The BU Academy presents Rodgers and Hammerstein's The Sound of Music on May 23 and 24, at 7 p.m., at SFA Studio 104

Vol. IV No. 33   ·   11 May 2001 


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Boston Herald: Recruiter sings praises of BU's Corporate Education Center

The Boston University Corporate Education Center, the largest IT training organization in New England, receives a positive endorsement from a technical contract recruiter in a May 1 Boston Herald interview. Bruce MacDonald, who has two decades in the recruiting business, says he can size up every candidate's training pedigree and has reached one conclusion: "I'll take the BUCEC people every time! Almost every hiring manager with whom I have worked gives heavy weight to BUCEC." MacDonald and his colleagues believe BUCEC provides three distinct advantages. First is the Boston University "brand" -- "With Boston University, you're not asking companies to take something 'iffy,'" says MacDonald. "It's proven." Next is the underlying value of BUCEC courses: "The quality of their instructors is second to none." Finally, MacDonald refers to the "logical progression" of courses that define the BUCEC curriculum: "Their commitment to lifelong learning has students continually coming back for more in order to stay sharp."

Since 1986, BUCEC has trained nearly 100,000 individuals in technical and management skills.

Los Angeles Times: Bush breaks language barrier in radio address

George W. Bush became the first president of the United States to deliver a version of his weekly radio address from the Oval Office entirely in Spanish, on Saturday, May 5. The May 3 Los Angeles Times reported that Radio Unica would carry the three- to five-minute speech on 54 stations across the country. While some expressed enthusiasm over Bush's willingness to address what new census data confirms as a soaring U.S. Latino population, Robert Dallek, a CAS professor of history, who specializes in presidential history, urged caution. "Gestures and symbols are important," he said, "but I want to see what his speech is about."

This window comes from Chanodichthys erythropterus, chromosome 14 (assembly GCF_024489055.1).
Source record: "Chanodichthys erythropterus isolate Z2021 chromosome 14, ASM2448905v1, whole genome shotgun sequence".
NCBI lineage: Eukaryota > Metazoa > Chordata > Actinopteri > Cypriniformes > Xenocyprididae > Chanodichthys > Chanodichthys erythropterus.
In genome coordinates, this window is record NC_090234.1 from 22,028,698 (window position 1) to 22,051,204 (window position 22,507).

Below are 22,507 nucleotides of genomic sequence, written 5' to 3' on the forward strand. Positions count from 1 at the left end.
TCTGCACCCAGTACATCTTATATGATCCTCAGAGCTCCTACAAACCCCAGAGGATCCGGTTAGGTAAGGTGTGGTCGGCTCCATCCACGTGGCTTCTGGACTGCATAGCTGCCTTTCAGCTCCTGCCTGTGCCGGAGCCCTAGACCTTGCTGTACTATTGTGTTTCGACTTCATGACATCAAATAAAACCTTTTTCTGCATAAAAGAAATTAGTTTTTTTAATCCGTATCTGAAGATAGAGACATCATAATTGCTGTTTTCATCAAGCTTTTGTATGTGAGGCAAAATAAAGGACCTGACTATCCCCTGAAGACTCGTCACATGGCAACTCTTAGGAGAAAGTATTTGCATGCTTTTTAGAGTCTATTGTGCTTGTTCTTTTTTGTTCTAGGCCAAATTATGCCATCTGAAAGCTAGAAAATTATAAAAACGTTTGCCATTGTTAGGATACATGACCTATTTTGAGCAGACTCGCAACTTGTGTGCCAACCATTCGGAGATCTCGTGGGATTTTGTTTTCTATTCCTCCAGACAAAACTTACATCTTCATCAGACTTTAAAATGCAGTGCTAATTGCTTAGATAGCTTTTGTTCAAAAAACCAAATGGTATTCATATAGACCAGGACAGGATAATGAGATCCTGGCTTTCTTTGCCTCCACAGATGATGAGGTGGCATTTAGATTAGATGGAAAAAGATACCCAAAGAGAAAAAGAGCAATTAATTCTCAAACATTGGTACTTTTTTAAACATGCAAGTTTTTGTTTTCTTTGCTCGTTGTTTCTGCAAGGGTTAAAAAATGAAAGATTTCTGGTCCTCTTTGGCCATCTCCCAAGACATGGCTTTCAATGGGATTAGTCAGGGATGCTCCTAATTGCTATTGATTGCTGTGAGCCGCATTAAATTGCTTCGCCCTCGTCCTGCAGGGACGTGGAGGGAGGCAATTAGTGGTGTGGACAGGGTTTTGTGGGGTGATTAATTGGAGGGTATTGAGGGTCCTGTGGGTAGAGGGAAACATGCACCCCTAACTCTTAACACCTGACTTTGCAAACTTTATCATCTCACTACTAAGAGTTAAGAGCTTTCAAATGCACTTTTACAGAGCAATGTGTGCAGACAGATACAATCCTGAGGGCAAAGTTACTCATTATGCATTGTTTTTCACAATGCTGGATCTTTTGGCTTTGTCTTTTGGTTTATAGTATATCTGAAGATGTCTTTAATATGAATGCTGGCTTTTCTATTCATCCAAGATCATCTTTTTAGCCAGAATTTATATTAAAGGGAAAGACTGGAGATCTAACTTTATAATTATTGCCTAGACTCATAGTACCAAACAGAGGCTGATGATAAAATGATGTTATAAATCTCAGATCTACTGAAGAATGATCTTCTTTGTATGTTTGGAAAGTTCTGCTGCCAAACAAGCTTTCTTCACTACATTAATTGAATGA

Boston Globe: Lobbying pays a smart return for BU

Last year, BU spent $800,000 lobbying the federal government -- money well spent, according to BU officials in a May 6 Boston Globe article. The federal funding the school has received has shot up in recent years, reaching $141 million in fiscal 1999. BU is among colleges that have successfully lobbied congress for earmarked grants, some of which have gone into building up several science institutes as part of a strategy designed to improve the school's research facilities and faculty. "Our peer-reviewed grants and contracts have increased with every passing year," says BU Chancellor John Silber. "It's the result of having been able to put together the facilities to bring in the outstanding scientists, who bring in those peer-reviewed grants." In fiscal 1999, BU ranked 33rd in the country in terms of total federal funding, according to the National Science Foundation. Twenty years ago, Silber says, the University was not even in the top 120. "The old-boy network does not like newcomers," he says. "You have to force your way in, and you force your way in by becoming excellent."

"In The News" is compiled by Mark Toth in the Office of Public Relations.


11 May 2001
Boston University
Office of University Relations